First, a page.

In this week’s episode of the new series, BAFTA award nominee Alex Kingston sets off on the ‘Who Do You Think You Are?’ journey to discover her ancestors...
Alex is a well known English actress and is probably best known for her roles as River Song in ‘Dr Who’ and Dr Elizabeth Corday in the popular medical drama ‘ER’.
Alex attended the Rosebery School for Girls, where her inspiration for acting first started after being encouraged by one of her teachers. She later completed 3 years with the Royal Academy of Dramatic Art before joining the Royal Shakespeare Company.
It was during her 3 years with the Royal Academy of Dramatic Art, when Alex met her first husband Ralph Fiennes. Sadly they divorced in 1997 after many years together. Alex re-married a German writer and journalist in 1998 and they have one daughter together.
As well as TV appearances including her notable role in ‘The Fortunes and Misfortunes of Moll Flanders’ (in which she was nominated for the BAFTA award), Alex has appeared in many films such as ‘Essex Boys’, ‘Boudica’, ‘The Infiltrator’ and ‘The Cook, the Thief, his Wife and Her Lover’.
Alex, the eldest of three daughters, was born Alexandra Elizabeth Kingston on 11th March 1963 in Epsom Surrey. Her parents were Anthony Kingston, a butcher, and his wife Margarethe, sister of Walter Renneisen, a well known German actor.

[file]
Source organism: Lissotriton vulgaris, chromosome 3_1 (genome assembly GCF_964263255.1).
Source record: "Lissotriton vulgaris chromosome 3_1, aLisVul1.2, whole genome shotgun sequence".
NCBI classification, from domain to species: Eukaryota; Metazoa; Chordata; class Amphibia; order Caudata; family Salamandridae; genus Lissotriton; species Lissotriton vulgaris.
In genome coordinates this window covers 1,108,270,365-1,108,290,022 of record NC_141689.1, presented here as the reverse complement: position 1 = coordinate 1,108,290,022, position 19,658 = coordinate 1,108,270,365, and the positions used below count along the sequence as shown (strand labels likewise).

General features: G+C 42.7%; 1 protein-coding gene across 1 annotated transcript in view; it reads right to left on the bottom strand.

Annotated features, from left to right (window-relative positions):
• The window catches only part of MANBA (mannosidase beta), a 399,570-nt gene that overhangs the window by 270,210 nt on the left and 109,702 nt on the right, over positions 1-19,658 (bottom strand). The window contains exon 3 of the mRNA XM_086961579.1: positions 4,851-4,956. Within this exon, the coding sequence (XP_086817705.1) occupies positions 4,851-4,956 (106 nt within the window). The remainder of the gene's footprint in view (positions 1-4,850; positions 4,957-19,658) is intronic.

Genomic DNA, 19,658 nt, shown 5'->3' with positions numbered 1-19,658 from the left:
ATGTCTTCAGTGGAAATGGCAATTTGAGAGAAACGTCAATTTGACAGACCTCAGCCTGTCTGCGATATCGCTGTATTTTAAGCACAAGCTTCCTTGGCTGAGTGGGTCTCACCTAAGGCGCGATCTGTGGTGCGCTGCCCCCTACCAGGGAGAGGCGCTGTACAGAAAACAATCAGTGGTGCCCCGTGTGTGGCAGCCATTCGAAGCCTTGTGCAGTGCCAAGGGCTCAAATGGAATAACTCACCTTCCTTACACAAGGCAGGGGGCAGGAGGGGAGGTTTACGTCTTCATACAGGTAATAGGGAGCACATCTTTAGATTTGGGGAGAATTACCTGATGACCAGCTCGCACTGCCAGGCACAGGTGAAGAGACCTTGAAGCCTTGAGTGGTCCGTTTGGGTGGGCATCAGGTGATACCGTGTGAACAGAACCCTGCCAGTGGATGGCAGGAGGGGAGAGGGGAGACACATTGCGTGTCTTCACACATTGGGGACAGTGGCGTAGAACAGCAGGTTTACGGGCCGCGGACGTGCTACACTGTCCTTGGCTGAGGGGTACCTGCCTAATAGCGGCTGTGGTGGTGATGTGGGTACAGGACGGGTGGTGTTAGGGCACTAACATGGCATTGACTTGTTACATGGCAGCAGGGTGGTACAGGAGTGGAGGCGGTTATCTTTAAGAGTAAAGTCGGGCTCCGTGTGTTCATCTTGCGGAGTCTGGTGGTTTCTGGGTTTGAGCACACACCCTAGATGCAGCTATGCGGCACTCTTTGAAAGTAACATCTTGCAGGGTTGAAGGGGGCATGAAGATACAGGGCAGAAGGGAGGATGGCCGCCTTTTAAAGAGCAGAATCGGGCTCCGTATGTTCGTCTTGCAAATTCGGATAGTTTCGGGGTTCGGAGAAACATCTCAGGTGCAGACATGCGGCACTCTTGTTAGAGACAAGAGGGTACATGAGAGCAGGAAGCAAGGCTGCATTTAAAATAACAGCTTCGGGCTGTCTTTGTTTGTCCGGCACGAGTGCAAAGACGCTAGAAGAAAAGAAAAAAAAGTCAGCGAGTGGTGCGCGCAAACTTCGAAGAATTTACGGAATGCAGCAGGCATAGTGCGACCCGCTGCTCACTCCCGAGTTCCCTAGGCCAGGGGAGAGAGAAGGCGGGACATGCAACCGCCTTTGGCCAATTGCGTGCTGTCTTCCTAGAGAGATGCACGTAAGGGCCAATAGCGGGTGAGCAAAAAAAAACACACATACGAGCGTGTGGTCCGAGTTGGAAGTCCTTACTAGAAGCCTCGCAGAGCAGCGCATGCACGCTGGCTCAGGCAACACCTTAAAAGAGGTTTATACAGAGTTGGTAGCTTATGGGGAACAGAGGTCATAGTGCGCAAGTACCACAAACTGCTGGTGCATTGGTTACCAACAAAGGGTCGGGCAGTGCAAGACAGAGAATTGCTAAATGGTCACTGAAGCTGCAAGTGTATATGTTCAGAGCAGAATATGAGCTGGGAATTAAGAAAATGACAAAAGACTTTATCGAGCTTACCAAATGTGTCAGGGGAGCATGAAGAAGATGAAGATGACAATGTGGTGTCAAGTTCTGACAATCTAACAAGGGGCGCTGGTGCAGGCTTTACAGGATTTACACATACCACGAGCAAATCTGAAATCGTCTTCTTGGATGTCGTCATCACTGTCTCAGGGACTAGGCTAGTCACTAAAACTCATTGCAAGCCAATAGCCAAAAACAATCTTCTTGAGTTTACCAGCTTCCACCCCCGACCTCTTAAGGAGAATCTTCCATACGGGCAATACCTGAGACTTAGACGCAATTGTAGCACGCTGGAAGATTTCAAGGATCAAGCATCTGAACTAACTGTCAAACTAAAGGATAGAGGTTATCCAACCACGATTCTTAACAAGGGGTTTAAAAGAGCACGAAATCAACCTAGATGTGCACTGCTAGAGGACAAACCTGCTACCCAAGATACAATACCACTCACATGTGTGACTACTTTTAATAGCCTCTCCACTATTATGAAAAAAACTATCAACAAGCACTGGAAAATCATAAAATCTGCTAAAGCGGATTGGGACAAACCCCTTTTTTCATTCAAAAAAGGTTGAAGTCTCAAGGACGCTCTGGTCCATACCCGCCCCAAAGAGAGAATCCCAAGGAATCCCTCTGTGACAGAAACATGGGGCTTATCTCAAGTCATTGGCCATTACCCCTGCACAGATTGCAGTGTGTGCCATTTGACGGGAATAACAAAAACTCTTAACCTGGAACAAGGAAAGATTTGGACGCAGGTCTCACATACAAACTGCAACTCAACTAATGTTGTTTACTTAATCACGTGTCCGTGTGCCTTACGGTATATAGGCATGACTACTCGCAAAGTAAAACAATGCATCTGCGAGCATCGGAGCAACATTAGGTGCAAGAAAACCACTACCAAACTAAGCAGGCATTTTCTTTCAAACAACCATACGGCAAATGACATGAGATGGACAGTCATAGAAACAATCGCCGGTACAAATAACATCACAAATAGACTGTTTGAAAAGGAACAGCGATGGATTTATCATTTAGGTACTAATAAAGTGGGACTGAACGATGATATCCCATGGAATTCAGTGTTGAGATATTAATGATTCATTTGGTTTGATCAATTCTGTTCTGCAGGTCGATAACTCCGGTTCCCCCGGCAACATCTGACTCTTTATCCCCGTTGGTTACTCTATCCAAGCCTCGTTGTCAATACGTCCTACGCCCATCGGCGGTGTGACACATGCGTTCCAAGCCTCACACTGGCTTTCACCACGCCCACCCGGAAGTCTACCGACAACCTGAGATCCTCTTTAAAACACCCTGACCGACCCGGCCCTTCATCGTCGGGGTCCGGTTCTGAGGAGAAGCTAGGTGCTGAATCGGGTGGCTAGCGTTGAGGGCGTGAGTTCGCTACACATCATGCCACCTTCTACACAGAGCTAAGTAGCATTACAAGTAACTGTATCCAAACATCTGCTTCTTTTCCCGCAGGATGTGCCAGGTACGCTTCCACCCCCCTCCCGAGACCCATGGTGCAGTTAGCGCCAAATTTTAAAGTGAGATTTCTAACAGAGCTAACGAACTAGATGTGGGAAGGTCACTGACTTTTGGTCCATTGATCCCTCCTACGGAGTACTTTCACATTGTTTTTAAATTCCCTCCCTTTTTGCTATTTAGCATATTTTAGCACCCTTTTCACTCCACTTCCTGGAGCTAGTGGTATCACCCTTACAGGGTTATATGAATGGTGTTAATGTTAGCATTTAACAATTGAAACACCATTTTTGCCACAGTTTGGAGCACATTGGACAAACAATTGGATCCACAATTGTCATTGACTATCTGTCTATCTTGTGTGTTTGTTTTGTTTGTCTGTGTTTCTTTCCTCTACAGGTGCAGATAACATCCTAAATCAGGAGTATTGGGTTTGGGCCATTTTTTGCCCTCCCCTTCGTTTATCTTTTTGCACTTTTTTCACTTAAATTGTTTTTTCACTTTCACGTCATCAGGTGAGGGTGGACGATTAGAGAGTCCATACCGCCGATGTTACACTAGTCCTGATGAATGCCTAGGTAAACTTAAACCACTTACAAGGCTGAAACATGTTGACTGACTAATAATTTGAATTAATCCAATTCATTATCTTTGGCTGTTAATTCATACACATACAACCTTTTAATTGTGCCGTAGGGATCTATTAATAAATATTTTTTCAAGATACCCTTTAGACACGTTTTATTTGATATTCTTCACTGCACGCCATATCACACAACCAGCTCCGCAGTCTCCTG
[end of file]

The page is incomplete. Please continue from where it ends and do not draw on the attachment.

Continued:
This episode will help Alex and her father understand the circumstances surrounding the tragic loss of her great grandfather William Henry Keevil during WW1, who left a wife and young children, including Alex’s 4 year old grandmother.
Looking at the World War 1 Death indexes we can see an entry for William H Keevil registered in 1917 which provides his Military Service Number: 550483. Reported in the September 11th 1917 Issue of the War Office Casualty List we can see that sadly William H Keevil ‘Died of Wounds’ (right).
TheGenealogist.co.uk offers a range of War Publications including The Great War series and the War Illustrated which are searchable along with the other record collections via the new powerful Master Search.
Alex’s journey continues with a shocking discovery surrounding her 4x great grandmother‘s occupation. It seems that there is more to the modest occupation described on the 1851 census…
Using the records available on TheGenealogist we have traced Alex’s maternal line and produced a tree within TreeView.
We can create a relationship chart for Alex and her 4x Great Grandmother to see their connection. Click here to see Alex’s tree.
You can follow Alex’s journey from 9pm, BBC 1 on the 19th September.
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